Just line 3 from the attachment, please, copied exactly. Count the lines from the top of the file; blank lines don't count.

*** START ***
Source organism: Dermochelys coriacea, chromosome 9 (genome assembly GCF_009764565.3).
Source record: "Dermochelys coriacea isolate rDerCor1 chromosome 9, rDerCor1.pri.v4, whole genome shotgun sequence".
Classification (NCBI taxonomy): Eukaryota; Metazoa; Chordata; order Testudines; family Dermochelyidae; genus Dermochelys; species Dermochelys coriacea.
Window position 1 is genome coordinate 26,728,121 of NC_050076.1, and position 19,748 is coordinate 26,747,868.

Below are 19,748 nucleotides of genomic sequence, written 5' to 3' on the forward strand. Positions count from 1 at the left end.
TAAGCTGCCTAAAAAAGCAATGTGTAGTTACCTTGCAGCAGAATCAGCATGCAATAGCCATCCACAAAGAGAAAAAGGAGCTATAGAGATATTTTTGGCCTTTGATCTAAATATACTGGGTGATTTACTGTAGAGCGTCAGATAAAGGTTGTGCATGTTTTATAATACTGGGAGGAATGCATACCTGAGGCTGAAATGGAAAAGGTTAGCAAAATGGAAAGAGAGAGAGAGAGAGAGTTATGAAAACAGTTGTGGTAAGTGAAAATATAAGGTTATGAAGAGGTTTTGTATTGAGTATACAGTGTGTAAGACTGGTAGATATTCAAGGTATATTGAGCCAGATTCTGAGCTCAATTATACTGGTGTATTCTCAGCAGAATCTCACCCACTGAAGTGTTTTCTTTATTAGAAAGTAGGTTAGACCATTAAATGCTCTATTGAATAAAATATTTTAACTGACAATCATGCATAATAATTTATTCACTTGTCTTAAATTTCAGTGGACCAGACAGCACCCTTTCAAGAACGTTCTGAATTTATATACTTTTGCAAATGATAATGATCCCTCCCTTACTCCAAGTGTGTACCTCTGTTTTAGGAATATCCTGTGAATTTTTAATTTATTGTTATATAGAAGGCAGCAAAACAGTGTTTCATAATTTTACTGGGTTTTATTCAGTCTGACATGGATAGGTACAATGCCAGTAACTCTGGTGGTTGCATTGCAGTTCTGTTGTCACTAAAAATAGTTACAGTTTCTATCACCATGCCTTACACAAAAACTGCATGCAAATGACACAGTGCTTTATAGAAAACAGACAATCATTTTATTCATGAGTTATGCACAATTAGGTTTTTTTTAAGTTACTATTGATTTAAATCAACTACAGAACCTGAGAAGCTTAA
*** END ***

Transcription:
Classification (NCBI taxonomy): Eukaryota; Metazoa; Chordata; order Testudines; family Dermochelyidae; genus Dermochelys; species Dermochelys coriacea.